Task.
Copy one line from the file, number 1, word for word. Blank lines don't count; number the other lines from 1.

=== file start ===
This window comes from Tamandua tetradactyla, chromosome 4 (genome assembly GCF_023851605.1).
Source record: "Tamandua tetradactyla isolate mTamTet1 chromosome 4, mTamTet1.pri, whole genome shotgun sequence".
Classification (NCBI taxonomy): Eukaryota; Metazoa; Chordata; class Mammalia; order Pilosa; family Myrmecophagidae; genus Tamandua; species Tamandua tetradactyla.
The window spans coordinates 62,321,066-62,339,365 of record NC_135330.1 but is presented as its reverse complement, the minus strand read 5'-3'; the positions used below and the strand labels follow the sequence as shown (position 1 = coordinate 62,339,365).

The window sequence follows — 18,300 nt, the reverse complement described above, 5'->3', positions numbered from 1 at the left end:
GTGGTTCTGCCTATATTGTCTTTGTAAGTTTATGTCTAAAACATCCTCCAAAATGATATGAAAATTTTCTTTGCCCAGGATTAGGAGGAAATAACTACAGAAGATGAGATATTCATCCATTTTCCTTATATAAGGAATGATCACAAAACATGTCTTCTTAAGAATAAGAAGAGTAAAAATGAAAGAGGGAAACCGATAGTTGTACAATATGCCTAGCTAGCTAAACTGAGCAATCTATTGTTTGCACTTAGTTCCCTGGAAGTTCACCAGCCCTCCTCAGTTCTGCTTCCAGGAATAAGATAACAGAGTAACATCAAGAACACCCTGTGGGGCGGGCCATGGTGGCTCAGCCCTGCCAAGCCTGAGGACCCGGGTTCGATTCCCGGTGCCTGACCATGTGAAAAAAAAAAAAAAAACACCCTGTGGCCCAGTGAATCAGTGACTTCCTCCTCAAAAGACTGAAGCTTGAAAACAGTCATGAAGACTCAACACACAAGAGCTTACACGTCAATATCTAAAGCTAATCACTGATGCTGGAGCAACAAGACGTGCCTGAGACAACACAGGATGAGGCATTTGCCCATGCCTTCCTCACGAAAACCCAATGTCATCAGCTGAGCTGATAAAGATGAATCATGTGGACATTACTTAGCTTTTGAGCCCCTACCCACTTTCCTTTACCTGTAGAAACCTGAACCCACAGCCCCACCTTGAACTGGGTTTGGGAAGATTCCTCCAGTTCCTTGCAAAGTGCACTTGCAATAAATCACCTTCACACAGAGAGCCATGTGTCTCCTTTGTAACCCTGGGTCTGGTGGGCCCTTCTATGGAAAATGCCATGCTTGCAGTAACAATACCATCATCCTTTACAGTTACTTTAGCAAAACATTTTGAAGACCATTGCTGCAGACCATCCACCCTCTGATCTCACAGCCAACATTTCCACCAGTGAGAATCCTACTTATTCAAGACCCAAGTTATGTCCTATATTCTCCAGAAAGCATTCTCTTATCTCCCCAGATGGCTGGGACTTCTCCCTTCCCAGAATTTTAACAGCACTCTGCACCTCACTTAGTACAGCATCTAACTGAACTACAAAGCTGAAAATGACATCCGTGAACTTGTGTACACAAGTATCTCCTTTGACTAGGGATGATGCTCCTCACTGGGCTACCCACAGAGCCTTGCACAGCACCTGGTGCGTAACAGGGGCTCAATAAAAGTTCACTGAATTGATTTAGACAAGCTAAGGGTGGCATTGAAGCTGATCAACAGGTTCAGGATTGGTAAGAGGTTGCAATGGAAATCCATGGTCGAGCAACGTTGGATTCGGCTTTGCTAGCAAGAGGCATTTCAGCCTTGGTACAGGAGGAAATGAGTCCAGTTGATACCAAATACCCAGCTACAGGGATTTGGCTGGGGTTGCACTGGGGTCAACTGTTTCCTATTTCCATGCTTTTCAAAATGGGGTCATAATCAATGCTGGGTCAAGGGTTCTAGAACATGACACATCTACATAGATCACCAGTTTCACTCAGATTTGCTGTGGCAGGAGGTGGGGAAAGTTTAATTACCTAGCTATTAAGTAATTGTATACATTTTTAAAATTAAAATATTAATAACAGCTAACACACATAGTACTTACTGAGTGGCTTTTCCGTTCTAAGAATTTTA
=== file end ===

This window comes from Tamandua tetradactyla, chromosome 4 (genome assembly GCF_023851605.1).